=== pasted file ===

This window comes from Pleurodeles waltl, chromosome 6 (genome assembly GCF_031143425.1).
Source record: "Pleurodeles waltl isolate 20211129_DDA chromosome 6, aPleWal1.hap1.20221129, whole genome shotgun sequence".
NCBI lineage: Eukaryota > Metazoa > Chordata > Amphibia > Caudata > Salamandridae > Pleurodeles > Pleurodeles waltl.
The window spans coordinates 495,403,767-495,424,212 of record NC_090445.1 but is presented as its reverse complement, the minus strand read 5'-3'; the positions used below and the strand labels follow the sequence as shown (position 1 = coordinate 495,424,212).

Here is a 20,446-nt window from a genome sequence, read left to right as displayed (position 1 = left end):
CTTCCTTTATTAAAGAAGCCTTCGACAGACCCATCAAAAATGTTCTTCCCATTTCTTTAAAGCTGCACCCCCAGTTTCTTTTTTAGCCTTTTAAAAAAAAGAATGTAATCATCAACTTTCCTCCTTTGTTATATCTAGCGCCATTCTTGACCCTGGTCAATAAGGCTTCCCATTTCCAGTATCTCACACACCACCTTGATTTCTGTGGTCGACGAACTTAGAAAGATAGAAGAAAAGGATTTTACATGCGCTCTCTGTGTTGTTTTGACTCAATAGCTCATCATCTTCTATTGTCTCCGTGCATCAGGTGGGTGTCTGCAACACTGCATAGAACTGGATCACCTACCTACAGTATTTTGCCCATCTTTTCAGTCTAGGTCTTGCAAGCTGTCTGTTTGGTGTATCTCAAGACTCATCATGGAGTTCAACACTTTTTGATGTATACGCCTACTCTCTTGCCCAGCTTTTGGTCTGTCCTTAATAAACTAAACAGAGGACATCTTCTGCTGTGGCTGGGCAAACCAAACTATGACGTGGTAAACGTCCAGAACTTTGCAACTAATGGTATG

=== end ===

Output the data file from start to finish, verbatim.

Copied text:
This window comes from Pleurodeles waltl, chromosome 6 (genome assembly GCF_031143425.1).
Source record: "Pleurodeles waltl isolate 20211129_DDA chromosome 6, aPleWal1.hap1.20221129, whole genome shotgun sequence".
NCBI lineage: Eukaryota > Metazoa > Chordata > Amphibia > Caudata > Salamandridae > Pleurodeles > Pleurodeles waltl.
The window spans coordinates 495,403,767-495,424,212 of record NC_090445.1 but is presented as its reverse complement, the minus strand read 5'-3'; the positions used below and the strand labels follow the sequence as shown (position 1 = coordinate 495,424,212).

Here is a 20,446-nt window from a genome sequence, read left to right as displayed (position 1 = left end):
CTTCCTTTATTAAAGAAGCCTTCGACAGACCCATCAAAAATGTTCTTCCCATTTCTTTAAAGCTGCACCCCCAGTTTCTTTTTTAGCCTTTTAAAAAAAAGAATGTAATCATCAACTTTCCTCCTTTGTTATATCTAGCGCCATTCTTGACCCTGGTCAATAAGGCTTCCCATTTCCAGTATCTCACACACCACCTTGATTTCTGTGGTCGACGAACTTAGAAAGATAGAAGAAAAGGATTTTACATGCGCTCTCTGTGTTGTTTTGACTCAATAGCTCATCATCTTCTATTGTCTCCGTGCATCAGGTGGGTGTCTGCAACACTGCATAGAACTGGATCACCTACCTACAGTATTTTGCCCATCTTTTCAGTCTAGGTCTTGCAAGCTGTCTGTTTGGTGTATCTCAAGACTCATCATGGAGTTCAACACTTTTTGATGTATACGCCTACTCTCTTGCCCAGCTTTTGGTCTGTCCTTAATAAACTAAACAGAGGACATCTTCTGCTGTGGCTGGGCAAACCAAACTATGACGTGGTAAACGTCCAGAACTTTGCAACTAATGGTATG